Monday, January 18, 2010

Reply: Ammo Availability

Anonymous said...

here's my take:
Smith & Wesson's representative
told me this: they are backordered
for all the 9MM ammo they
make. if S&W wants to make .380,
they will have to shut down one
9MM line...retool..then make .380.
this Will Not Happen. so....
my advice is FerFal's: buy common.
it will be available. eventually,

January 17, 2010 3:28 PM

Didn't know S&W made ammo but it is true. Manufacturers will stick to common, high demand calibers if they have to feed a hungry market or if they have to cut down production costs. It makes sense to make the calibers that they know will sell well.

Jack said...

To follow on with what Estonian said, if there was a SHTF situation that resulted in the banning of guns/ammo to the civilian population, there would spring up a black market supplied by two groups:

1) the average soldier looking to make a buck or supply his family (just like they trade alchohol and tobacco on the black market now in Europe and Korea).
2) thieves who target the military.

And the rounds they would have are the 9mm, 5.56 (.223), and 7.62x51 (.308). That's why my first defensive weapon purchases would be in those calibers. After that I would spread out into other calibers if I wanted some diversity.

Of course I'd already have several .22lr guns with thousands of rounds of cheap ammo.

January 17, 2010 3:55 PM

Here in Argentina, ammo ( and guns)"goes missing" from military depots and police stations all the time, so its no wonder that 9mm is one of the most common calibers for criminals as well. Its easy to see how, during a large scale disaster, police and military weapons and ammo may end up in the hands of criminals and sold in the black market.

theotherryan said...

I remember the post President Obama election ammo shortage well. I had recently driven across the country to live in GA/AL. I brought a .38 but only about 100 rounds of ammo. Not sure why I did that but it was a busy time and tossing in a few more boxes didn't seem important. I could not find any .38 ammo for almost two whole months. When it was available I bought enough to get through just about anything.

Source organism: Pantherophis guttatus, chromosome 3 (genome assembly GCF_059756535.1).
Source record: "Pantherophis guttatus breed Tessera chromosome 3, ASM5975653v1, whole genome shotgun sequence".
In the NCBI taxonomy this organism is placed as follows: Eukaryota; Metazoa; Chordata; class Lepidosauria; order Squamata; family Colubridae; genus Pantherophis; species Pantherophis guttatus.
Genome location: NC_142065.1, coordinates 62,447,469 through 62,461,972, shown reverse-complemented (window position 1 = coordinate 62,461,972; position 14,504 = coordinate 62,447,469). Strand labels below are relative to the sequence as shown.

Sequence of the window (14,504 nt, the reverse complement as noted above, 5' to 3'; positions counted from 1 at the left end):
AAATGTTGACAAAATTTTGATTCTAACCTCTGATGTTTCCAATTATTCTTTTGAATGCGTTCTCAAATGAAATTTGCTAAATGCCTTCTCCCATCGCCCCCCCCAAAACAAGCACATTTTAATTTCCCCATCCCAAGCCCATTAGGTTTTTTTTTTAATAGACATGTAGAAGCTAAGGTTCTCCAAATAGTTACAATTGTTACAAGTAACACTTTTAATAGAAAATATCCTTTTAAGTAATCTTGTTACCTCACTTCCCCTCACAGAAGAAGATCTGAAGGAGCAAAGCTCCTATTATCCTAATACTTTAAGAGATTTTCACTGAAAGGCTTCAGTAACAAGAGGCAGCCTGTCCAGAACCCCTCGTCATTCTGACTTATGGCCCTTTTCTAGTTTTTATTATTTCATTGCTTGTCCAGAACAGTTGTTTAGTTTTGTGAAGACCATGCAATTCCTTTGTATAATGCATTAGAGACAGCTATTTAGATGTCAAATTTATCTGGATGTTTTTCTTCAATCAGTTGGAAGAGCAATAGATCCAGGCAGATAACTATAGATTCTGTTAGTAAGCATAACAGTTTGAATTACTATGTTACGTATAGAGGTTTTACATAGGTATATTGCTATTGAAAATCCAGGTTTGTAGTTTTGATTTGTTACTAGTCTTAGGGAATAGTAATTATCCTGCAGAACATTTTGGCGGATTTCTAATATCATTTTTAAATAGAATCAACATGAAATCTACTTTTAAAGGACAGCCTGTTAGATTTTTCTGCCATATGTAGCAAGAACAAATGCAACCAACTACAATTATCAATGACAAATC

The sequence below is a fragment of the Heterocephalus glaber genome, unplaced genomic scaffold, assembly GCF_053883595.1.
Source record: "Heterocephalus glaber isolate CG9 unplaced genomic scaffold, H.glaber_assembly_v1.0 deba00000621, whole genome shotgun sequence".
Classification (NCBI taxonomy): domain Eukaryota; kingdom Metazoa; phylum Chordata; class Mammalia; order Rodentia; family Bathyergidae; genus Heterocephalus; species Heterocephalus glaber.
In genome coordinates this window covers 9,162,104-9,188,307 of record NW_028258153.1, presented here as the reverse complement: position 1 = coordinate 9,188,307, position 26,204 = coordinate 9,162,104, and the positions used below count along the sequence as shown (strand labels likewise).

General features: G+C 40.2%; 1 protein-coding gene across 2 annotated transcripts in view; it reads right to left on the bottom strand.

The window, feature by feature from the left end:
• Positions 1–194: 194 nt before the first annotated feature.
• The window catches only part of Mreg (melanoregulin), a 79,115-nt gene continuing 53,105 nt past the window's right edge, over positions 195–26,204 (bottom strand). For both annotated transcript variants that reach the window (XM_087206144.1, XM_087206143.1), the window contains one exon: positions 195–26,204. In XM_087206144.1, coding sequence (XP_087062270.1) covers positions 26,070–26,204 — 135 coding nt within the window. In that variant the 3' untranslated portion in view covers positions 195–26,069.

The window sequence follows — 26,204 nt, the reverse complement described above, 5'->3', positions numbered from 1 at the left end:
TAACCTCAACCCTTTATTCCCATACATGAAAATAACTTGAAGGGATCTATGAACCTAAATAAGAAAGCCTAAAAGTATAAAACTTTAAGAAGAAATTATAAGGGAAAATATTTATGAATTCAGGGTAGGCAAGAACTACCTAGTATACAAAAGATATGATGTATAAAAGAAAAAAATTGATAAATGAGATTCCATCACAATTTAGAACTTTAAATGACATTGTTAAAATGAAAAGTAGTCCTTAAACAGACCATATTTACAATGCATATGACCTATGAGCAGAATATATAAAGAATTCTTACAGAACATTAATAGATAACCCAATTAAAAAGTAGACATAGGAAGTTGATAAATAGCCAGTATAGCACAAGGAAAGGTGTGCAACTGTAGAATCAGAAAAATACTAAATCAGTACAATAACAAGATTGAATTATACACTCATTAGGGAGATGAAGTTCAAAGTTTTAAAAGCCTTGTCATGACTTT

The lesson I learned there was twofold. First ammo can rapidly vanish. Second having a lot of ammo elsewhere doesn't help me any if I can't get to it. Should have brought at least 500 rounds with me.

January 17, 2010 11:33 AM

Good comments guys, thanks.
A question to everyone:
Do you have some ammo in your car kit for your daily carry firearm, and ammo for your backup gun if it fires a different caliber?

I like reading and learning from real world emergencies ans survival situations, large events, or less dramatic ones. I remember a person going back home from the shooting range right when the LA Riots started. He managed to get home safely, but during the entire trip he couldn't help thinking that he had shot up all his ammo in the firing range punching paper!
A car with several guns and not a single round, how silly is that?
Another importance piece of gear that I recommend is body armor plates, carrying them in the trunk. Never plan on getting in a gunfight and never getting shot in return. For body armor needs keep in mind our friend Nick at Armor is unbelievably cheap in USA compared to just about any other country in the world. 2A doesn't cover BA if you know what I mean. Heck guys, its not even legal to own BA in most other countries so get busy.

Maldek said...

What would be a reasonable stash of ammo per handgun (9mm) and/or rifle/shotty?

January 17, 2010 6:18 PM

As an absolute minimum, when you buy a gun, buy two 50 round boxes of ammo for a rainy day. If you're going to take your brand new gun to the range, buy extra ammo, don't use the "rainy day ammo" in your shooting sessions.

The standard preppers minimum these days is 500 round per handgun and 1000 per rifle. I usually recommend 1000 rounds per pistol, 1000 per rifle and 5000 per 22LR. Not a bad number, and you wont go broke.